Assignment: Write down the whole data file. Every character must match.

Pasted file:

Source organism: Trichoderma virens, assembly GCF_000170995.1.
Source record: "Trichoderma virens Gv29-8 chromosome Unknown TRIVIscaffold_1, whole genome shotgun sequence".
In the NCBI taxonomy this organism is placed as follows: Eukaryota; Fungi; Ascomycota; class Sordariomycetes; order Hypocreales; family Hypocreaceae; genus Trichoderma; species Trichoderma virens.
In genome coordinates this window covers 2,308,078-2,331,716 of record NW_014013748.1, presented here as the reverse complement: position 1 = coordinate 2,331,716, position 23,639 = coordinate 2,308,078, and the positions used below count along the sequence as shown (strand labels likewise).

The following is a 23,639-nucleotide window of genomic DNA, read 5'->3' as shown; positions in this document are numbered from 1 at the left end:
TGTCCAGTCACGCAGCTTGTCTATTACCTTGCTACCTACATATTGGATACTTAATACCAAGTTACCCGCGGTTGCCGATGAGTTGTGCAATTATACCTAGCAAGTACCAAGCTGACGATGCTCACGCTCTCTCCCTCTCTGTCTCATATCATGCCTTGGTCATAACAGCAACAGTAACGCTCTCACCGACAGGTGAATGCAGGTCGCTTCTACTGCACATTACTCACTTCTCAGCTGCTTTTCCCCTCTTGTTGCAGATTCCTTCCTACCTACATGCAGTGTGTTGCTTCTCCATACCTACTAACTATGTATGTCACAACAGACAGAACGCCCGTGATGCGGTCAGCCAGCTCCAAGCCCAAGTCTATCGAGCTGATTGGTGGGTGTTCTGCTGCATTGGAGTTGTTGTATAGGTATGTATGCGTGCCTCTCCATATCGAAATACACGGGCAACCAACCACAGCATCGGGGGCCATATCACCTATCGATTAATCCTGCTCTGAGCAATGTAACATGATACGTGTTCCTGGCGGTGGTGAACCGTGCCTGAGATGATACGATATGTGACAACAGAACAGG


Source organism: Trichoderma virens, assembly GCF_000170995.1.
Source record: "Trichoderma virens Gv29-8 chromosome Unknown TRIVIscaffold_1, whole genome shotgun sequence".
In the NCBI taxonomy this organism is placed as follows: Eukaryota; Fungi; Ascomycota; class Sordariomycetes; order Hypocreales; family Hypocreaceae; genus Trichoderma; species Trichoderma virens.
In genome coordinates this window covers 2,308,078-2,331,716 of record NW_014013748.1, presented here as the reverse complement: position 1 = coordinate 2,331,716, position 23,639 = coordinate 2,308,078, and the positions used below count along the sequence as shown (strand labels likewise).

The following is a 23,639-nucleotide window of genomic DNA, read 5'->3' as shown; positions in this document are numbered from 1 at the left end:
TGTCCAGTCACGCAGCTTGTCTATTACCTTGCTACCTACATATTGGATACTTAATACCAAGTTACCCGCGGTTGCCGATGAGTTGTGCAATTATACCTAGCAAGTACCAAGCTGACGATGCTCACGCTCTCTCCCTCTCTGTCTCATATCATGCCTTGGTCATAACAGCAACAGTAACGCTCTCACCGACAGGTGAATGCAGGTCGCTTCTACTGCACATTACTCACTTCTCAGCTGCTTTTCCCCTCTTGTTGCAGATTCCTTCCTACCTACATGCAGTGTGTTGCTTCTCCATACCTACTAACTATGTATGTCACAACAGACAGAACGCCCGTGATGCGGTCAGCCAGCTCCAAGCCCAAGTCTATCGAGCTGATTGGTGGGTGTTCTGCTGCATTGGAGTTGTTGTATAGGTATGTATGCGTGCCTCTCCATATCGAAATACACGGGCAACCAACCACAGCATCGGGGGCCATATCACCTATCGATTAATCCTGCTCTGAGCAATGTAACATGATACGTGTTCCTGGCGGTGGTGAACCGTGCCTGAGATGATACGATATGTGACAACAGAACAGG